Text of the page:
Champion remodeling part of GM effort to standardize brand
Jack Stanko, owner of Champion Chevrolet on Kietzke Lane, is providing customers with a shiny new Christmas present but this one is made from wood and stone, not steel.
Champion Chevrolet expects to complete much of its multi-million dollar renovation by Christmas day, Stanko says. The project, which began in August, is part of General Motor’s Essential Brand Elements project, which seeks to upgrade and standardize Chevrolet and GM dealerships throughout the country. Stanko says about 600 of more than 3,000 dealerships already have undergone renovations.
Changes to Champion Chevrolet include expanding the current showroom to hold up to 15 cars, or one of every model sold at Champion Chevrolet. Currently, the showroom holds just four cars. The facility also will have a new heated delivery area, as well as expanded sales offices and a renovated service department and waiting room complete with wireless Internet, flat screen televisions and other amenities.
“It is really gonna be nice when it’s done,” Stanko says. “It will be state of the art.”
The dealership last was remodeled in 1999, a project that upgraded the fascia fronting Kietzke Lane. The goal of the current remodel, Stanko says, is to upgrade the entire facility to make it more attractive and customer-friendly.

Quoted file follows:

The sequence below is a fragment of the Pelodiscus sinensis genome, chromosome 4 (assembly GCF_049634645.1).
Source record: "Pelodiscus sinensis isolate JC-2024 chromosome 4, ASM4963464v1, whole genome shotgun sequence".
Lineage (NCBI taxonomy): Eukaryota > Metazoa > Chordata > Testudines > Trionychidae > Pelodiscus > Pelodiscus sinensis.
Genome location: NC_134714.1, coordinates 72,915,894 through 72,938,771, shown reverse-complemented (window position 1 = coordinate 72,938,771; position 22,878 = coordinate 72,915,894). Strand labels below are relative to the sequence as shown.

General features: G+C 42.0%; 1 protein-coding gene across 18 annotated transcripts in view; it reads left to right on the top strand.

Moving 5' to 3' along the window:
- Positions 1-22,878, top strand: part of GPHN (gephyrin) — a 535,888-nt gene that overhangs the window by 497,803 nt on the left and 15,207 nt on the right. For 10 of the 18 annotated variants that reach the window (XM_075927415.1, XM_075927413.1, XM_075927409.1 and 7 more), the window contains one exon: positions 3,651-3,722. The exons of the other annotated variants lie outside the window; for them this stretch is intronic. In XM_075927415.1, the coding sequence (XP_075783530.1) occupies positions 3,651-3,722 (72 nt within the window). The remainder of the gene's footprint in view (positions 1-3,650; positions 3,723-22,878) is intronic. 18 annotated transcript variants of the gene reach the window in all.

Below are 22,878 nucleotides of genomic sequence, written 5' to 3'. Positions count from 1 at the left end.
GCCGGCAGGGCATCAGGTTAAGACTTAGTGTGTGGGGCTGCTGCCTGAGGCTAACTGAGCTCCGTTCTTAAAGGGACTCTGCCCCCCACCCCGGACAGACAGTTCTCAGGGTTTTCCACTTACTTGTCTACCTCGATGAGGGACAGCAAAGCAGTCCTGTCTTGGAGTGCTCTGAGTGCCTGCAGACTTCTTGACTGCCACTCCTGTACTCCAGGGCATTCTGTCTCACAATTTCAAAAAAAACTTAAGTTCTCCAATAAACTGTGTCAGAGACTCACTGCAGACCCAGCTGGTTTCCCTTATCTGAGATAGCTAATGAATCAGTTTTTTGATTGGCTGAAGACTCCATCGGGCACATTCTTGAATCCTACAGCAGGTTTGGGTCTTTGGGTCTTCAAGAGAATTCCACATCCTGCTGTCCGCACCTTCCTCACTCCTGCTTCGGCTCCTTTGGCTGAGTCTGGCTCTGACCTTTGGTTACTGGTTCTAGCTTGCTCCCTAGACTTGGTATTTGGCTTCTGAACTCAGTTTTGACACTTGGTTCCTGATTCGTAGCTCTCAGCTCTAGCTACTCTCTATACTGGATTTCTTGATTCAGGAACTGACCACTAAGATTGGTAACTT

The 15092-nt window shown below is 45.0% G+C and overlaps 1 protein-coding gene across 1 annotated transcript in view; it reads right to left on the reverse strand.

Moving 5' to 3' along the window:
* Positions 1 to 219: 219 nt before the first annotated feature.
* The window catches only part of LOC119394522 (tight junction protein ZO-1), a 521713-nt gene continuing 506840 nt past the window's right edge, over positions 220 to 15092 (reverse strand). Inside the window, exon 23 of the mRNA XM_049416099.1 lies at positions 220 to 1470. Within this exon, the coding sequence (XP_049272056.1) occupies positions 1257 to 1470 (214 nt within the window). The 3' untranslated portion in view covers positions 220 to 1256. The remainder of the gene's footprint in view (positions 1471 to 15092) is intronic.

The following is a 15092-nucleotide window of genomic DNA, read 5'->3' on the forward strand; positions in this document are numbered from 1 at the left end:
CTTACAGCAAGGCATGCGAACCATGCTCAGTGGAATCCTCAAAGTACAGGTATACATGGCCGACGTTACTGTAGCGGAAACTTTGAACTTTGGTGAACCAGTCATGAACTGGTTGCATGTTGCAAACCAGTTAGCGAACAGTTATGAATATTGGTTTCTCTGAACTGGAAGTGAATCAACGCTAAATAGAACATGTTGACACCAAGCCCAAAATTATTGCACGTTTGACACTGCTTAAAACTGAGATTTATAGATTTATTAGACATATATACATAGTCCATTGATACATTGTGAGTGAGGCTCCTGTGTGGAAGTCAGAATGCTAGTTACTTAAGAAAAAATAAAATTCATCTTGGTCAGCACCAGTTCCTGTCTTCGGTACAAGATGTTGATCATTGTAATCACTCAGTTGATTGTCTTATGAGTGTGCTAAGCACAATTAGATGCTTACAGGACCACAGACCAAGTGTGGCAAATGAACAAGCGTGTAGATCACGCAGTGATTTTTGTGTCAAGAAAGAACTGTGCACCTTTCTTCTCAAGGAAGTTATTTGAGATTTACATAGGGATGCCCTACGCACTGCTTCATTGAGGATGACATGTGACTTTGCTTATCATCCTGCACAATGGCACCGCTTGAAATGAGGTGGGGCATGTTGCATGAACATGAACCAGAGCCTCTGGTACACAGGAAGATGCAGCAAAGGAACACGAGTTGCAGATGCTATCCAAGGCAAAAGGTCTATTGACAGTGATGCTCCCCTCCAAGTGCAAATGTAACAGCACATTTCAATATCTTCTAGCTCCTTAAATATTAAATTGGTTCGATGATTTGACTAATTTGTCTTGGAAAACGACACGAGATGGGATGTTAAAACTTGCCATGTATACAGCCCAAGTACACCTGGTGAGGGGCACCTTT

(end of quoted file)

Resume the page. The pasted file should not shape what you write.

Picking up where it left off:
“It will just make it an enjoyable place to shop and come into,” he says.
Q&D Construction is the general contractor on the project, which was designed by Don Mackay Architect in coordination with General Motors and the San Francisco-based architecture firm Gensler, which picked the interior treatments.
Stanko’s sales staff currently is working out of two mobile trailers in the parking lot of the dealership. Their offices are expected to be completed in late January. Stanko says the challenges for his employees included adjusting to the new working space and flurry of construction activity, as well as bringing computer systems and phone lines into the mobile offices.
“You always have things you don’t expect,” he says. “We are fortunate to have a good computer company and phone system, and Q&D is really on the ball. It took a while for employees to get comfortable with everything and get up and going, but now they are used to how it’s working and it is working quite well.”
The unanimous approvals Wednesday came despite state leaders promising to tighten up requirements for Nevada’s tax abatements and incentives for future companies.